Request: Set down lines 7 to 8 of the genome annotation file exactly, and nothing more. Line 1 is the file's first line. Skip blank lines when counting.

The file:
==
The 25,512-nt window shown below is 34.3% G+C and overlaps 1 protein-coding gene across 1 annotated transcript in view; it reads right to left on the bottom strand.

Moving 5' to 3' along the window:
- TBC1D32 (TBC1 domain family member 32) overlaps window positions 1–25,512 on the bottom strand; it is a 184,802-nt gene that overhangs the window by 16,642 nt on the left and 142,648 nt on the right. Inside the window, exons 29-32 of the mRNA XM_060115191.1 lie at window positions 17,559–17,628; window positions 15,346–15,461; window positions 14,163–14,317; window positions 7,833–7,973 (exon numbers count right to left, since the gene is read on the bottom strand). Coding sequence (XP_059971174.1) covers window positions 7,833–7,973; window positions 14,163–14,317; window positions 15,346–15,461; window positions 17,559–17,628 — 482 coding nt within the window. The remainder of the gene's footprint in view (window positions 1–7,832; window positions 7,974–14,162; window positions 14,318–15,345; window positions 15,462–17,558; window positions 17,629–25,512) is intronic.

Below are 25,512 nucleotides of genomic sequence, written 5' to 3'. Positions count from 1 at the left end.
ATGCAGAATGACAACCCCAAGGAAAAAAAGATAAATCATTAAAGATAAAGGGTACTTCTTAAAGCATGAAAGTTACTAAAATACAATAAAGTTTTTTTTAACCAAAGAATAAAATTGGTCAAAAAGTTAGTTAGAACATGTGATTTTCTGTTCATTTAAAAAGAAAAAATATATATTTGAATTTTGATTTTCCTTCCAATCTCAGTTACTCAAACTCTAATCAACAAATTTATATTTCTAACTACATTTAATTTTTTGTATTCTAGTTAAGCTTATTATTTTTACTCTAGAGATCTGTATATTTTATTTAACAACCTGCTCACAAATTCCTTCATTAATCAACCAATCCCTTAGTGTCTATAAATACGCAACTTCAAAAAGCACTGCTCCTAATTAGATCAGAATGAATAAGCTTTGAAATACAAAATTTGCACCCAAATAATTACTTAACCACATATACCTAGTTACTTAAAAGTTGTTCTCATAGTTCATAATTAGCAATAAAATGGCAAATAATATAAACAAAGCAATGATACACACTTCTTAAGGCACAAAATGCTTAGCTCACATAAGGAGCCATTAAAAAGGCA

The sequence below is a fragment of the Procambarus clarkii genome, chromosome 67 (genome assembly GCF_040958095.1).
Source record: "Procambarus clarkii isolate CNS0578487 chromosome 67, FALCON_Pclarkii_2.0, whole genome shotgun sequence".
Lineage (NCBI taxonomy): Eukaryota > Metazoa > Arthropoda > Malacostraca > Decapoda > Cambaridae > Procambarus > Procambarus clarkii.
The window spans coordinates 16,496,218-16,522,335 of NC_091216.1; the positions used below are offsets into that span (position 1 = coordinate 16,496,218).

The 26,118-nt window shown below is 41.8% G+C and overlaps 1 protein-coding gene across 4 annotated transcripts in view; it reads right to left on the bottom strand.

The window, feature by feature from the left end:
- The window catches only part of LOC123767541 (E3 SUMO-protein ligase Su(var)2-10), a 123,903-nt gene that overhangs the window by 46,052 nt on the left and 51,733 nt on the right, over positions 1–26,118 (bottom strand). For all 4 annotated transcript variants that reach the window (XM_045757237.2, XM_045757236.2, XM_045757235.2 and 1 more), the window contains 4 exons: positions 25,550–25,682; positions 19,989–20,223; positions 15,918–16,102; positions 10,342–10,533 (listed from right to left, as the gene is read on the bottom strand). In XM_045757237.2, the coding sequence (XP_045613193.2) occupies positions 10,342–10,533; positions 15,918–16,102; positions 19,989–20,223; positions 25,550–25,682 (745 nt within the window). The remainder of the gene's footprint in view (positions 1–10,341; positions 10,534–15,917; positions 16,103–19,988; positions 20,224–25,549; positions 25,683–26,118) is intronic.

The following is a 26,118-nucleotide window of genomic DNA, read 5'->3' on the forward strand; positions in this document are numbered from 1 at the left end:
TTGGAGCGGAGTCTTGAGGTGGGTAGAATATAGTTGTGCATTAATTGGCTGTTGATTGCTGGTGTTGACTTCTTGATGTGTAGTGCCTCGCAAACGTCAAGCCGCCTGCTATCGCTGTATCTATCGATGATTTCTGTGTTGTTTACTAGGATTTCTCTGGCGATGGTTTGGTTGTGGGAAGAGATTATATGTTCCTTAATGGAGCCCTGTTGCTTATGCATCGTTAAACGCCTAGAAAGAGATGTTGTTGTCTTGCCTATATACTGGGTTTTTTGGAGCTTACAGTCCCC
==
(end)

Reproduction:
Source record: "Procambarus clarkii isolate CNS0578487 chromosome 67, FALCON_Pclarkii_2.0, whole genome shotgun sequence".
Lineage (NCBI taxonomy): Eukaryota > Metazoa > Arthropoda > Malacostraca > Decapoda > Cambaridae > Procambarus > Procambarus clarkii.